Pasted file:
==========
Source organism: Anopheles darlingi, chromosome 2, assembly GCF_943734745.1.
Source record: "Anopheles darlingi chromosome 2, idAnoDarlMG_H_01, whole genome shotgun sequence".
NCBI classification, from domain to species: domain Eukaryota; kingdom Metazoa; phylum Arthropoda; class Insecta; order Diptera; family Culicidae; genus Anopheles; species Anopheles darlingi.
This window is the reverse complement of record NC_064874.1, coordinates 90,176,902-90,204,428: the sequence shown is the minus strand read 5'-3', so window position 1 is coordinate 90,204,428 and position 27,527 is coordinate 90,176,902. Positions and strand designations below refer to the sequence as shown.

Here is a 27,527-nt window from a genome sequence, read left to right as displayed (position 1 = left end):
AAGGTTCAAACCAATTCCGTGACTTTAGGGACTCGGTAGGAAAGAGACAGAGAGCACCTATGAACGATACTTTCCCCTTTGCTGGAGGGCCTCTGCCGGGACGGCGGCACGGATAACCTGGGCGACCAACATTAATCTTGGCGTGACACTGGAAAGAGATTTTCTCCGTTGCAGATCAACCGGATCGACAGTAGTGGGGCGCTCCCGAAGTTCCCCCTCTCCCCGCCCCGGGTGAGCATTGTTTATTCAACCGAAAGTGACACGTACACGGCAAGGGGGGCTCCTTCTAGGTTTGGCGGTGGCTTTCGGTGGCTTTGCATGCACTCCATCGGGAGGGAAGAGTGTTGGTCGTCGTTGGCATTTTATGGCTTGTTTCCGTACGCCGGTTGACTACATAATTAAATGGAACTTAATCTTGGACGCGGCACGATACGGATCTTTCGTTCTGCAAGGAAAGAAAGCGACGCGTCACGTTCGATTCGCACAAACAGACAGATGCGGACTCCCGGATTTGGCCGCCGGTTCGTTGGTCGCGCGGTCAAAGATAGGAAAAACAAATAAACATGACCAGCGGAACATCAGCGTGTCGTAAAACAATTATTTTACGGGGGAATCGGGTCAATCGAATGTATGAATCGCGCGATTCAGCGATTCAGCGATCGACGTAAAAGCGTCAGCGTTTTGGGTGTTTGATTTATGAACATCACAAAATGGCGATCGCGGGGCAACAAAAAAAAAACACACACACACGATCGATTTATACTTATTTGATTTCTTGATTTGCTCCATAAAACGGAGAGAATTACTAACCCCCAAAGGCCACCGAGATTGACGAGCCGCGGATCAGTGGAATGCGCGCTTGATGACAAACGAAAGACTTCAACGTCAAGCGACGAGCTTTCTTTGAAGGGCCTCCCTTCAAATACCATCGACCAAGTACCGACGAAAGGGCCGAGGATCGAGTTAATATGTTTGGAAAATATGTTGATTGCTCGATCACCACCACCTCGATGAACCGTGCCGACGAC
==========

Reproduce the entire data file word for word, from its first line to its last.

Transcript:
Source organism: Anopheles darlingi, chromosome 2, assembly GCF_943734745.1.
Source record: "Anopheles darlingi chromosome 2, idAnoDarlMG_H_01, whole genome shotgun sequence".
NCBI classification, from domain to species: domain Eukaryota; kingdom Metazoa; phylum Arthropoda; class Insecta; order Diptera; family Culicidae; genus Anopheles; species Anopheles darlingi.
This window is the reverse complement of record NC_064874.1, coordinates 90,176,902-90,204,428: the sequence shown is the minus strand read 5'-3', so window position 1 is coordinate 90,204,428 and position 27,527 is coordinate 90,176,902. Positions and strand designations below refer to the sequence as shown.

Here is a 27,527-nt window from a genome sequence, read left to right as displayed (position 1 = left end):
AAGGTTCAAACCAATTCCGTGACTTTAGGGACTCGGTAGGAAAGAGACAGAGAGCACCTATGAACGATACTTTCCCCTTTGCTGGAGGGCCTCTGCCGGGACGGCGGCACGGATAACCTGGGCGACCAACATTAATCTTGGCGTGACACTGGAAAGAGATTTTCTCCGTTGCAGATCAACCGGATCGACAGTAGTGGGGCGCTCCCGAAGTTCCCCCTCTCCCCGCCCCGGGTGAGCATTGTTTATTCAACCGAAAGTGACACGTACACGGCAAGGGGGGCTCCTTCTAGGTTTGGCGGTGGCTTTCGGTGGCTTTGCATGCACTCCATCGGGAGGGAAGAGTGTTGGTCGTCGTTGGCATTTTATGGCTTGTTTCCGTACGCCGGTTGACTACATAATTAAATGGAACTTAATCTTGGACGCGGCACGATACGGATCTTTCGTTCTGCAAGGAAAGAAAGCGACGCGTCACGTTCGATTCGCACAAACAGACAGATGCGGACTCCCGGATTTGGCCGCCGGTTCGTTGGTCGCGCGGTCAAAGATAGGAAAAACAAATAAACATGACCAGCGGAACATCAGCGTGTCGTAAAACAATTATTTTACGGGGGAATCGGGTCAATCGAATGTATGAATCGCGCGATTCAGCGATTCAGCGATCGACGTAAAAGCGTCAGCGTTTTGGGTGTTTGATTTATGAACATCACAAAATGGCGATCGCGGGGCAACAAAAAAAAAACACACACACACGATCGATTTATACTTATTTGATTTCTTGATTTGCTCCATAAAACGGAGAGAATTACTAACCCCCAAAGGCCACCGAGATTGACGAGCCGCGGATCAGTGGAATGCGCGCTTGATGACAAACGAAAGACTTCAACGTCAAGCGACGAGCTTTCTTTGAAGGGCCTCCCTTCAAATACCATCGACCAAGTACCGACGAAAGGGCCGAGGATCGAGTTAATATGTTTGGAAAATATGTTGATTGCTCGATCACCACCACCTCGATGAACCGTGCCGACGAC